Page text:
Insulate Britain demonstrators burned their court orders banning their road-blocking protests outside the Royal Courts of Justice as a High Court judge extended the injunctions until the end of next month.
Members of the Extinction Rebellion offshoot have repeatedly blocked major roads, including the M25 and the M4, since September 13.
In response, National Highways has been granted three injunctions banning the demonstrations on the M25, around the Port of Dover and on major roads around London.
At a second public High Court hearing on Tuesday, the three injunctions were extended until November 30.
National Highways’ barrister David Elvin QC said the demonstrations are “dangerous and disruptive” in written arguments.
“They create an immediate threat to life, putting at risk the lives of those protesting and normal motorway users, as well as those reliant on the movement of emergency services vehicles to protect the public and save lives,” he added.
During Tuesday’s hearing Insulate Britain members were given the chance to argue against the injunctions.
One demonstrator, Liam Norton, told the court: “I just want to say publicly Insulate Britain are in the process of trying to uphold the law, the UK Government has a responsibility to keep temperatures below 2C degrees.
He added: “Boris Johnson should be on trial for treason.”
Mr Norton later asked why there had been a delay in proceedings and whether this was related to the Cop26 talks in Glasgow, due to begin on October 31.
Mr Elvin told the court that any delays were due to issues in serving the court orders on the demonstrators.
He added: “It may well be committal proceedings are initiated sooner rather than later.
“It should not be inferred that anyone is going to wait until after Cop to issue committal proceedings.”
Breaching a court order can result in a committal for contempt of court, which if proved may be punished with up to two years in prison and an unlimited fine.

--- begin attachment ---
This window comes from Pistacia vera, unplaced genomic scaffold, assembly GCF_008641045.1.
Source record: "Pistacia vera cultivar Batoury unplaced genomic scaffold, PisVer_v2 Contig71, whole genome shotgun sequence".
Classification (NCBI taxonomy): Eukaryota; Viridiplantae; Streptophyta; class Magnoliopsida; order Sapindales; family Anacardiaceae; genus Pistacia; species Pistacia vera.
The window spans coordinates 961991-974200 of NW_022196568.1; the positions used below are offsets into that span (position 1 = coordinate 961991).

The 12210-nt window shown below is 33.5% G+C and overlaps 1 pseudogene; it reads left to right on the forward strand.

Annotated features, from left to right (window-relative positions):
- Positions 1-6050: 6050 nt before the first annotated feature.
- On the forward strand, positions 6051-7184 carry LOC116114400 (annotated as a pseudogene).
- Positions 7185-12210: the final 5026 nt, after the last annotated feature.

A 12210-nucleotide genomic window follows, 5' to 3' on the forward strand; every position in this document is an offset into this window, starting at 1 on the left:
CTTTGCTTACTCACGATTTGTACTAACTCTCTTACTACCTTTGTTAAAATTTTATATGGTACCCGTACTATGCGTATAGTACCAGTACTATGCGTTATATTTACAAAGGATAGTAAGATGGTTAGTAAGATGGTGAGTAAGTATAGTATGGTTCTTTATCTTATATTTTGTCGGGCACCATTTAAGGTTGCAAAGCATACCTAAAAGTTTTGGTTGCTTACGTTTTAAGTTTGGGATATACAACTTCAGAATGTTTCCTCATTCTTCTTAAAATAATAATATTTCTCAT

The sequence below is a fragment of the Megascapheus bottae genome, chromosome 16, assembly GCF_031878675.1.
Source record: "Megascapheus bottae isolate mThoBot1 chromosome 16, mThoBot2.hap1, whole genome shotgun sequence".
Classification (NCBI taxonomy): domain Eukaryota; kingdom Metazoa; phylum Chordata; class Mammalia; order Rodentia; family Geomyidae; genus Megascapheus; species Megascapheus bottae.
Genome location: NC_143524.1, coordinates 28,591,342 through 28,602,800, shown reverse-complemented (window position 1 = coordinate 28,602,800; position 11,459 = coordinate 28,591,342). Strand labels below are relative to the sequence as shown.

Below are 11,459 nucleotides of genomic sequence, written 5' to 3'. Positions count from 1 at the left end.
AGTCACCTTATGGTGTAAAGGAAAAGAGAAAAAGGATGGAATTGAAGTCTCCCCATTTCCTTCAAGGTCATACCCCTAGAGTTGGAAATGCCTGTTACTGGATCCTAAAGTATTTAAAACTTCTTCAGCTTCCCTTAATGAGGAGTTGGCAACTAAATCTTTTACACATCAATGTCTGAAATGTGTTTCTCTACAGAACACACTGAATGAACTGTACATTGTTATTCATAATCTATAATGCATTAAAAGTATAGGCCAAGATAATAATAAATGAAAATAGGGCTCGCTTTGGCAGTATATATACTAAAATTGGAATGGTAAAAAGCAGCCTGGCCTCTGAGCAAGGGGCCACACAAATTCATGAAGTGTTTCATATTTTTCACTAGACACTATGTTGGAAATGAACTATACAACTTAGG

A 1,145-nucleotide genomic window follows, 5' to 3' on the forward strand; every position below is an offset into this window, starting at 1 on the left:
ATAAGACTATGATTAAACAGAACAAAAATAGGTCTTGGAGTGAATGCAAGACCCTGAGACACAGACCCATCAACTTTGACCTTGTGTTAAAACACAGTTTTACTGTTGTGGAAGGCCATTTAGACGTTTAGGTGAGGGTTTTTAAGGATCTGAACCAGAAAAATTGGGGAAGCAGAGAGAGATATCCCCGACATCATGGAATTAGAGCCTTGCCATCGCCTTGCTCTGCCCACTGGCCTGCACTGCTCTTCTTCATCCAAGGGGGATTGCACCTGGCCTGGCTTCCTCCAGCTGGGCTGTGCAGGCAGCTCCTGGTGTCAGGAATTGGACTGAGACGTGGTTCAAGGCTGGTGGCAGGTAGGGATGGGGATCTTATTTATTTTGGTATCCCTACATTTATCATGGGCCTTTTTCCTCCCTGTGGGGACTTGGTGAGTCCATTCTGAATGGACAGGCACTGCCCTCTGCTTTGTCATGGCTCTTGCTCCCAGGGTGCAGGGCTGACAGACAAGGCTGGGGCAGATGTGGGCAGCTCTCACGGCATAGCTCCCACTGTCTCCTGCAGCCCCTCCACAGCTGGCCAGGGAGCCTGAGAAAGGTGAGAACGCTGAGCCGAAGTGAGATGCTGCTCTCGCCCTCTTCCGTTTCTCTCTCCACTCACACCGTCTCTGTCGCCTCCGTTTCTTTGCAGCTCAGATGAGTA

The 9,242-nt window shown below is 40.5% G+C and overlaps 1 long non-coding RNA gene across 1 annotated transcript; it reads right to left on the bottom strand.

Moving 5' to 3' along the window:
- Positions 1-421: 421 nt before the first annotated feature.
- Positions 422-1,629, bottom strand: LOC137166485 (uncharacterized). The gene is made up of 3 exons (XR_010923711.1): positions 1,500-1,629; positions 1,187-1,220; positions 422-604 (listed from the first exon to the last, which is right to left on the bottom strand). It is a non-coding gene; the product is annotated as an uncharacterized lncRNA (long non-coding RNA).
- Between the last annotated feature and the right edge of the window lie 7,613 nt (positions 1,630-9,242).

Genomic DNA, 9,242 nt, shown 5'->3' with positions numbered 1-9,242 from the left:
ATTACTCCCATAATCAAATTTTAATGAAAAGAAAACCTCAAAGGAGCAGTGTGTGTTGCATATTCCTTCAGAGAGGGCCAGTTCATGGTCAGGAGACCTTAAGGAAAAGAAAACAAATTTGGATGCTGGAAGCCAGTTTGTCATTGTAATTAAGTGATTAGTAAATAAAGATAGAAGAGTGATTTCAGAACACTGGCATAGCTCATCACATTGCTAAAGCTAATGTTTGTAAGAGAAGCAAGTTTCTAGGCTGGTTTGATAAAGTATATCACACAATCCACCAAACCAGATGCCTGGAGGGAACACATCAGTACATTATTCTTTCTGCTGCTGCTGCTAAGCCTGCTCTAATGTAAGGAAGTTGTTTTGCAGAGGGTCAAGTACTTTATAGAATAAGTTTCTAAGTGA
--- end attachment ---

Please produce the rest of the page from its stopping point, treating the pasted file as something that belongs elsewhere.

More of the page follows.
During the hearing, other members of Insulate Britain were outside the Royal Courts of Justice in London and were seen burning papers.
Nick Onley, 59, a food bank worker and community musician from London, told the PA news agency: “The papers that are being burned are the front covers of the injunctions that have been served on us as individuals.
“It’s a sign of our determination to carry on protesting, to carry on raising this issue until we see some action that we can believe in”.
According to court documents, 112 people have been served with court orders related to the Insulate Britain protests.
When asked about criticism of the group, Mr Onley said: “Doing this protest in the last month is probably the most horrible thing I’ve done in my life.
“But we feel that we’ve been put in a position where unless protests cause serious disruption they are just not going to be taken any notice of.”
Mr Elvin later indicated that National Highways may ask for a default or summary judgment – legal steps which would mean the case against the protesters is resolved without a trial.
Mr Justice Lavender said that he would extend the three injunctions but was “reluctant” to make orders with no end date.
A fourth injunction was granted to Transport for London (TfL) on October 8.
National Highways and TfL will now return to the High Court on October 19 for a further hearing.
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